Public servants used to dealing with a particular Government tend to give advice which supports predetermined policies. People who seek to enter the walls of the forbidden city, where politicians and bureaucrats live in harmonious control, are resented and treated as impertinent outsiders. The process of giving advice becomes incestuous. …
When a Government creates a bureaucracy peopled by its own supporters, or by staff who are intimidated into providing politically palatable advice, the Government is effectively deprived of the opportunity to consider the full range of relevant factors (including but not confined to political considerations) in making decisions.
As a result, wrong decisions are made. When problems crop up because of such decisions, the politicization of the bureaucracy means that the Government is unlikely to realize their extent and significance. The bureaucracy can also help the Government to hide what is happening if that is what is wanted.
Inevitably, with time, the problems assume such dimensions that they cannot be contained and they create major political difficulties. The community and the Government pay the price for the short-term political benefits by failing to recognize or respond to the problems.
Other major consequences of the politicization of the bureaucracy are that reliance upon inappropriate considerations in the decision-making process is made easier and more frequent, and the prospects of disclosure and political embarrassment or worse are reduced.
Not only are wrong decisions made, but some are tainted by misconduct. That has been amply demonstrated by the evidence before this Inquiry. …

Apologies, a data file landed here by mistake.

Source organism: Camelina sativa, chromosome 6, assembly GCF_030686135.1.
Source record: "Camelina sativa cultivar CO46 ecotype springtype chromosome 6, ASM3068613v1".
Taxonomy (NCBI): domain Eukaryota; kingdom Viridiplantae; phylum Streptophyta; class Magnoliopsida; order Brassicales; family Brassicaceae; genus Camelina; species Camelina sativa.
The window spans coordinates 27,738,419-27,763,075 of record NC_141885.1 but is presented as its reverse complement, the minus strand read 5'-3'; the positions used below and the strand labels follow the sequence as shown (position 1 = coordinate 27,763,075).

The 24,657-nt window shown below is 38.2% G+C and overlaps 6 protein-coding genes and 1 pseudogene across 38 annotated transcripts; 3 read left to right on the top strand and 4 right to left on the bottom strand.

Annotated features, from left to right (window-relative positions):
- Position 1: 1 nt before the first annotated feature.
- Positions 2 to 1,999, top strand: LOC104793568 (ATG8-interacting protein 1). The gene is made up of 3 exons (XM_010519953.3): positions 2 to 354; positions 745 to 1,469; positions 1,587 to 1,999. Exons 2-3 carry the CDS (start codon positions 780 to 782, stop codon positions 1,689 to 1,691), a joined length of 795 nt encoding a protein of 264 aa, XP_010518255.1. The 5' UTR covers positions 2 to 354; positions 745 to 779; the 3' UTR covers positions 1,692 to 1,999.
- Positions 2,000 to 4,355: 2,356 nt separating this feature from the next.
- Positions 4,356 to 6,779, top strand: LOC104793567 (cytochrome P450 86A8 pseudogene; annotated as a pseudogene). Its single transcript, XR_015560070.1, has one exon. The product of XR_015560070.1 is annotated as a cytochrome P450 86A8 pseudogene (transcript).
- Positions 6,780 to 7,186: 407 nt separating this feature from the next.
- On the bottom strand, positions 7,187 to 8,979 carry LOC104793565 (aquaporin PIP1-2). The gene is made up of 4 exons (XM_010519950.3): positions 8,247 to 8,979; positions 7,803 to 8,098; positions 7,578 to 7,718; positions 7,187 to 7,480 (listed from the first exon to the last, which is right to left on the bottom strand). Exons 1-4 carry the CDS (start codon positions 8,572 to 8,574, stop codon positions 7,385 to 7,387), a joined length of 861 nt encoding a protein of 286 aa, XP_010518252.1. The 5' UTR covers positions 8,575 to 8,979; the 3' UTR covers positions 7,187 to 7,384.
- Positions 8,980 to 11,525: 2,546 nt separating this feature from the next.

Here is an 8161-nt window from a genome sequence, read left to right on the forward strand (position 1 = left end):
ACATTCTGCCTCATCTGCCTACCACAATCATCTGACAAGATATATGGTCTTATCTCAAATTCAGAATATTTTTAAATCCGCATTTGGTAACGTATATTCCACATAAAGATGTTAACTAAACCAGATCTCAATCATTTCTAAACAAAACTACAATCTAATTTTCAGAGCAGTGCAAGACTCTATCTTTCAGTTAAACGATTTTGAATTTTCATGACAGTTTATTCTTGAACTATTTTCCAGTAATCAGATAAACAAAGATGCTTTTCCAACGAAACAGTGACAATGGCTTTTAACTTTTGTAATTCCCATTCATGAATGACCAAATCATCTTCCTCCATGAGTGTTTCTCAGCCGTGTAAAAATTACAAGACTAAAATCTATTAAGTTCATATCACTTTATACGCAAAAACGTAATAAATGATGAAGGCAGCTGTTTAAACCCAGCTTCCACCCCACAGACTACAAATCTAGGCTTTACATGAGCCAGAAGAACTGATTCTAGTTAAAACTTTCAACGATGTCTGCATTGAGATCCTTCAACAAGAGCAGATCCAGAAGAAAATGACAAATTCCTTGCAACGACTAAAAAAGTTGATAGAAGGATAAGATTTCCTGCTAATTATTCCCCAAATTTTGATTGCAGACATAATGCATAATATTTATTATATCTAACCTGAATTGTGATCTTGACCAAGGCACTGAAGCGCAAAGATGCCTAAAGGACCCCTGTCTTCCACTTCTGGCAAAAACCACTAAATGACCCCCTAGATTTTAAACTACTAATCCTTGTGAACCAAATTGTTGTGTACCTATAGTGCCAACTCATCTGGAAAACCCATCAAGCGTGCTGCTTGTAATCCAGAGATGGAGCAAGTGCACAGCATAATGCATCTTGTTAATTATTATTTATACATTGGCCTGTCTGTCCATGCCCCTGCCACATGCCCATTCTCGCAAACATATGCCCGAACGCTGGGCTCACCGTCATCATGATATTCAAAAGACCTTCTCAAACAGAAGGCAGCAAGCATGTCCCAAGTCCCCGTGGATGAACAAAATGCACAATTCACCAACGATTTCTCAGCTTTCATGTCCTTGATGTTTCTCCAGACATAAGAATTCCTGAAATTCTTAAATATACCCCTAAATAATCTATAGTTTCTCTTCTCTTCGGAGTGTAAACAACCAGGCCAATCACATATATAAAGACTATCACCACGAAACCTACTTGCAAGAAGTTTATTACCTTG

The vastness and complexity of public administration make misconduct difficult to combat. Each department has internal systems and controls concerned mainly with financial integrity… These internal mechanisms are very unlikely to expose errors or improprieties in the decision-making process, especially if those decisions are made at senior level. Department records will justify the decisions by reference to legitimate considerations, and factors such as personal financial interest or political bias may not be known to anybody except the decision maker. Often it will be unclear whether political advantage is the sole or a dominant motive for a decision or merely an incidental consequence.
Whatever standards are practiced or accepted by politicians will strongly influence the standards of public officials. If politicians practise (as distinct from claim and preach) high standards, their example and commitment to ensuring similar standards for others will significantly reduce impropriety by public officials. If politicians’ standards are low, that will likewise be mirrored in the conduct of all but the most principled public officials. A Government which is self serving and cynical will have a bureaucracy which wholly or partially reflects the same attitude… The aspirations of those outside the elite circle are converted to frustration and indignation. Discontentment, dissatisfaction, misconduct and inefficiency expand.